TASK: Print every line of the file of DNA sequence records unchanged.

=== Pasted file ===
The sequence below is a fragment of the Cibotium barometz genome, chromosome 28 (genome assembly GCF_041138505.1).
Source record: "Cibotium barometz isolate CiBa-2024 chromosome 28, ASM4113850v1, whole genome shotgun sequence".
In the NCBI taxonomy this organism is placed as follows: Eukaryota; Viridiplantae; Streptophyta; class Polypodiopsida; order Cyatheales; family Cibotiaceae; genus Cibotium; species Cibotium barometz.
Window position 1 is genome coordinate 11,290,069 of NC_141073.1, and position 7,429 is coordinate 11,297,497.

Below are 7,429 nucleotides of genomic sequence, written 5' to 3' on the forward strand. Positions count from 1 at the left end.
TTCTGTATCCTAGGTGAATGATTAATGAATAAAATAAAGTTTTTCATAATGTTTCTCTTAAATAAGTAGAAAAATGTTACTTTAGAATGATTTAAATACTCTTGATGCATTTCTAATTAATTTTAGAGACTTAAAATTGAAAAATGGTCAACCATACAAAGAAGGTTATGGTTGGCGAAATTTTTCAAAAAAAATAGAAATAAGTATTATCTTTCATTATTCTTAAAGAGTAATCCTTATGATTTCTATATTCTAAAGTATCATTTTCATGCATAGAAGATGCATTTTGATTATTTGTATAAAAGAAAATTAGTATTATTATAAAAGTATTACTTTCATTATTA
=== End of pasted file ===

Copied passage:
The sequence below is a fragment of the Cibotium barometz genome, chromosome 28 (genome assembly GCF_041138505.1).
Source record: "Cibotium barometz isolate CiBa-2024 chromosome 28, ASM4113850v1, whole genome shotgun sequence".
In the NCBI taxonomy this organism is placed as follows: Eukaryota; Viridiplantae; Streptophyta; class Polypodiopsida; order Cyatheales; family Cibotiaceae; genus Cibotium; species Cibotium barometz.
Window position 1 is genome coordinate 11,290,069 of NC_141073.1, and position 7,429 is coordinate 11,297,497.

Below are 7,429 nucleotides of genomic sequence, written 5' to 3' on the forward strand. Positions count from 1 at the left end.
TTCTGTATCCTAGGTGAATGATTAATGAATAAAATAAAGTTTTTCATAATGTTTCTCTTAAATAAGTAGAAAAATGTTACTTTAGAATGATTTAAATACTCTTGATGCATTTCTAATTAATTTTAGAGACTTAAAATTGAAAAATGGTCAACCATACAAAGAAGGTTATGGTTGGCGAAATTTTTCAAAAAAAATAGAAATAAGTATTATCTTTCATTATTCTTAAAGAGTAATCCTTATGATTTCTATATTCTAAAGTATCATTTTCATGCATAGAAGATGCATTTTGATTATTTGTATAAAAGAAAATTAGTATTATTATAAAAGTATTACTTTCATTATTA